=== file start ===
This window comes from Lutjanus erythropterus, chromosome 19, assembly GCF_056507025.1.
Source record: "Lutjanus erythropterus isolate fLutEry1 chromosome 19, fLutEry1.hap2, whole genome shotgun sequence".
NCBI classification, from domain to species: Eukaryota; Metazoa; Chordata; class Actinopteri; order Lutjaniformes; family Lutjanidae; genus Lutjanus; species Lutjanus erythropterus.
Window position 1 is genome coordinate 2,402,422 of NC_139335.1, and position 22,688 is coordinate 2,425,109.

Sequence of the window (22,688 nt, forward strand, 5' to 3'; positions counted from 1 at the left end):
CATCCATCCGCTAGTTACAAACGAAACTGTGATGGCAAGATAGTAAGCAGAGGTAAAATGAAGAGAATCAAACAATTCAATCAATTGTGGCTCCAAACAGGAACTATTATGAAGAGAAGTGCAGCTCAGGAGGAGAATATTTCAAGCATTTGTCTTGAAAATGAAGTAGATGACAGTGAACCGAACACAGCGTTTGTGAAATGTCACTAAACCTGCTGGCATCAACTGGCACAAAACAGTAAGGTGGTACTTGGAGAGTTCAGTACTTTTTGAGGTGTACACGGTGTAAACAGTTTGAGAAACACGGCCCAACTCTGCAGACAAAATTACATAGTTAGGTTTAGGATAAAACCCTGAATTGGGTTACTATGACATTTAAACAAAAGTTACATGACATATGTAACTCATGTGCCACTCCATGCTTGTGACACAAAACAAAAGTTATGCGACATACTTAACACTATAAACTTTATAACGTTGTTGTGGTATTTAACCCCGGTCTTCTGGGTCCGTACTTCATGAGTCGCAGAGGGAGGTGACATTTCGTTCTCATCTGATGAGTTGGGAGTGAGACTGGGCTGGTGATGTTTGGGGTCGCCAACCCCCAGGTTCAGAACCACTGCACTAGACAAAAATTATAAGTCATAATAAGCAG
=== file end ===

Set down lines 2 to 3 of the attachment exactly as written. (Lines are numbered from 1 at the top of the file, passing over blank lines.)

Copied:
Source record: "Lutjanus erythropterus isolate fLutEry1 chromosome 19, fLutEry1.hap2, whole genome shotgun sequence".
NCBI classification, from domain to species: Eukaryota; Metazoa; Chordata; class Actinopteri; order Lutjaniformes; family Lutjanidae; genus Lutjanus; species Lutjanus erythropterus.